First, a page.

Female Security Forces airmen will soon see new updates to the bulky uniforms they wear while guarding bases worldwide, according to the general in charge of acquisition management and logistics support for the U.S. Air Force.
Gen. Arnold Bunch, head of Air Force Materiel Command at Wright-Patterson Air Force Base, Ohio, said he has seen five prototypes that aim to downsize some field gear, adding that he will streamline the process of getting them to female defenders with a "try and buy approach."
"My intent [is] to have some of our female airmen at some of our bases wearing this probably in the January timeframe," he told reporters during a Defense Writers Group breakfast in Washington, D.C., on Thursday.
Women in the Security Forces, which operates as a base defense and military police force, will likely provide feedback, helping the Air Force make its "buy decision" in the April or May 2020 timeframe, Bunch said.
"The defender gear is not optimally built on them, and we're trying to take action," he explained.
Bunch said the initiative is in line with Air Force Chief of Staff Gen. David Goldfein's mission to redesign female uniforms, including gear and flight suits, after many years of ill-fitting equipment.
The service has been working for months to provide improved, better-fitting uniforms not only for comfort, but also for safety.
The Air Force Lifecycle Management Center, under Materiel Command, has been working on "a lot of fitting, and doing a lot of the anthropometric measurements to make sure of what we want to design and build," Bunch said. That includes properly testing them to "get a new female flight suit out as quickly as we can."
Other gear, such as the vest that fits over the flight suit, is being developed simultaneously but may come later in the process, he said.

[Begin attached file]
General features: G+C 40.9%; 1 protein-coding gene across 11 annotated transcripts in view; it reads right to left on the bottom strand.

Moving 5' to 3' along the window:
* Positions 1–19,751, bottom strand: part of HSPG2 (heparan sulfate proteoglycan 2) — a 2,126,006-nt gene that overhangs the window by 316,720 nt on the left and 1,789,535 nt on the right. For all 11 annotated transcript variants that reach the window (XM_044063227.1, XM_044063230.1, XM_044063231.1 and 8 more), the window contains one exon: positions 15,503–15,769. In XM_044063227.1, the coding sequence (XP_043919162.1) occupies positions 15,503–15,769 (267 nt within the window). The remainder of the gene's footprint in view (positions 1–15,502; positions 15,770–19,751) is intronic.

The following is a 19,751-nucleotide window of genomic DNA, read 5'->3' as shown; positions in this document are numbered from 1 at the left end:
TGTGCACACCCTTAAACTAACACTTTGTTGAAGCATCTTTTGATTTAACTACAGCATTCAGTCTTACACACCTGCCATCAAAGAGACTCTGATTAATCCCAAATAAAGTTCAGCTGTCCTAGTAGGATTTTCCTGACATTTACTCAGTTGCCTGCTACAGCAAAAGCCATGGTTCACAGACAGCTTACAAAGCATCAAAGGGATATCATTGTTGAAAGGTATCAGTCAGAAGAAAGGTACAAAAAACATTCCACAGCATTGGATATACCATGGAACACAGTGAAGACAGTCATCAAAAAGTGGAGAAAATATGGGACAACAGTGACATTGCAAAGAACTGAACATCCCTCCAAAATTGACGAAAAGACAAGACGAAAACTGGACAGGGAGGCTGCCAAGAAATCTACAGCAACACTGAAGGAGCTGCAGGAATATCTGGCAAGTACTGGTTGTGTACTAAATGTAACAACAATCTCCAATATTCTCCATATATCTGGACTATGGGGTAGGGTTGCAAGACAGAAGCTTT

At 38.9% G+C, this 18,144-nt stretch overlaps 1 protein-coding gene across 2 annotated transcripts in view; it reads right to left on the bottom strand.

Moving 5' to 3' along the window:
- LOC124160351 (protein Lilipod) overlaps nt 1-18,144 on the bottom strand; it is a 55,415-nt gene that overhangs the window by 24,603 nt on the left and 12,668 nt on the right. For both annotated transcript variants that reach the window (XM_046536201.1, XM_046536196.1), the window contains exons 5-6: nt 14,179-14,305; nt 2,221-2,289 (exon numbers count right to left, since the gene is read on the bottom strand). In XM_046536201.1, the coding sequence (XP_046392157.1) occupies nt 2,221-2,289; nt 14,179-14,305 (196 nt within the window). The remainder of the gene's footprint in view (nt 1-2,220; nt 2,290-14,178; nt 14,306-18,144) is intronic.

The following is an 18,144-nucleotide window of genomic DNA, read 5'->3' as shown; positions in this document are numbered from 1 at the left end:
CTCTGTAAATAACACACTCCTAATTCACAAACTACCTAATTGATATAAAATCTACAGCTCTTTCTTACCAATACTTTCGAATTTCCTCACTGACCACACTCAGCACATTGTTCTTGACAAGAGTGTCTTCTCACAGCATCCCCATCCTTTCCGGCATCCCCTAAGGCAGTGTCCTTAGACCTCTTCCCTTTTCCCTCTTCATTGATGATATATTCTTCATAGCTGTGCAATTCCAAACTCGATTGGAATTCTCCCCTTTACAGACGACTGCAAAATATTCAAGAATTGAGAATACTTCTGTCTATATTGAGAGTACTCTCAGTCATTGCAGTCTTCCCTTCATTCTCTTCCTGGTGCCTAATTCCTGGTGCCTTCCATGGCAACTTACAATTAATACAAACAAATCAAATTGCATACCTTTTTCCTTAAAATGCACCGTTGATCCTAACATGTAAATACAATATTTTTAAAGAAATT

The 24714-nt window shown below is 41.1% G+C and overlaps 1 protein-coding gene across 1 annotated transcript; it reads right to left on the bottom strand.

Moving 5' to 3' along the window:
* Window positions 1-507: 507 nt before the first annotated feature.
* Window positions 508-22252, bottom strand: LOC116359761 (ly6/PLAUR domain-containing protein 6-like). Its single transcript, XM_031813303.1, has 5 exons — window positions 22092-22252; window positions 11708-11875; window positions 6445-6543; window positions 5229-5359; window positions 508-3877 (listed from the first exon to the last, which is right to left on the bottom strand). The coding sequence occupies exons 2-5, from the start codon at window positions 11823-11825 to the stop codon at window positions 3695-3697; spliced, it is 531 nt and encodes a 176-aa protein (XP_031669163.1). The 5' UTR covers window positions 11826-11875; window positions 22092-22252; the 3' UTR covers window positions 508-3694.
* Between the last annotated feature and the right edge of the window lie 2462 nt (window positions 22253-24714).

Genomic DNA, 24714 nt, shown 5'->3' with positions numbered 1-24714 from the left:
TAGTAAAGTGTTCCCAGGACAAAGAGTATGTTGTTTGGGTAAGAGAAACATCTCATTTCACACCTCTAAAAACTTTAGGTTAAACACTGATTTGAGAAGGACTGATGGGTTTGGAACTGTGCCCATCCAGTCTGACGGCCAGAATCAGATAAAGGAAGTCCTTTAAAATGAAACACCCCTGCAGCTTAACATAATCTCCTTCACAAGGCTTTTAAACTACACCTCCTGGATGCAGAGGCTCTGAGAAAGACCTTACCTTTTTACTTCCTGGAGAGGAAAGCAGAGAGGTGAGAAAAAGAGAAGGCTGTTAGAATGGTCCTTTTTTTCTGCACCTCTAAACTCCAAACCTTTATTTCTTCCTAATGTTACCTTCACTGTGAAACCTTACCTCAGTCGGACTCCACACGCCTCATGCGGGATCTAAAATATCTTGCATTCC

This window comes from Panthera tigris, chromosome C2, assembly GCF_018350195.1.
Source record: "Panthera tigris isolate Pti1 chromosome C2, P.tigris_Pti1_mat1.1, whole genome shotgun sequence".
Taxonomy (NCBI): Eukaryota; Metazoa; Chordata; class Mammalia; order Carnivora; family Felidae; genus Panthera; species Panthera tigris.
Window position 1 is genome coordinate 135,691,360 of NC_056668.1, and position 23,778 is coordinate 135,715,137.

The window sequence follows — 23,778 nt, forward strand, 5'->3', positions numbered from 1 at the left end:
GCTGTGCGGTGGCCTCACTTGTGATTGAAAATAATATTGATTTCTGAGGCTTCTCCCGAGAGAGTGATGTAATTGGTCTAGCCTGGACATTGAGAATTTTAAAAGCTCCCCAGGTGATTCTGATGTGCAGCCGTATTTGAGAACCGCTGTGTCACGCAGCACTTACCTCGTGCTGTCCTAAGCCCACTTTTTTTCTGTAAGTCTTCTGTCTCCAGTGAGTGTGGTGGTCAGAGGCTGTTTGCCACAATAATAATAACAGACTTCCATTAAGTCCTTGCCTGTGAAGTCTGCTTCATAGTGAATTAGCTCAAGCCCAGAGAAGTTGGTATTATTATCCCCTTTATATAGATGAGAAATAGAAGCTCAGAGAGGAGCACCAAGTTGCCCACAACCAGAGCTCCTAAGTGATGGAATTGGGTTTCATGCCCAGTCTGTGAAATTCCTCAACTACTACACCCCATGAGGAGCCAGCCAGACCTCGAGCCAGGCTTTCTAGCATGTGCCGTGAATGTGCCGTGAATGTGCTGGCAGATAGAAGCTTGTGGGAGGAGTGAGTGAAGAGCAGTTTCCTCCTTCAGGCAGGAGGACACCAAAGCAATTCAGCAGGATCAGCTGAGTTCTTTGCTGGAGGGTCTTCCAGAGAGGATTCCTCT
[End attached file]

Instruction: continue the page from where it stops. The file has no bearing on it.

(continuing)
Bunch added that the Air Force is increasing its funding for prototyping and fielding better female bladder relief systems. Last year, the service began delivering upgraded Aircrew Mission Extender Devices, also known as AMXDmax, allowing pilots to urinate in flight. The device collects urine in a cup for men and a pad for women, and can hold 1.7 quarts, according to the service.
But if the systems can be upgraded, Bunch wants to get those out there as soon as possible.
"Some of the efforts that we're looking at for the bladder, we're actually trying to buy that in the next [calendar] year as well," he said. "[Roughly] five to six months from now, when I can get through some developmental and operational testing to make sure that it's safe and it works."
The general also mentioned that he recently reviewed proposals on physical training uniforms for group PT, but did not say when a decision on those would be made.
Uniforms in general have been put under the spotlight by Goldfein, and Bunch said he has been doing the same.
"I have been banging on my highchair like a spoiled two-year-old quite a bit lately in a couple of those areas to try to get a little bit of attention," he said.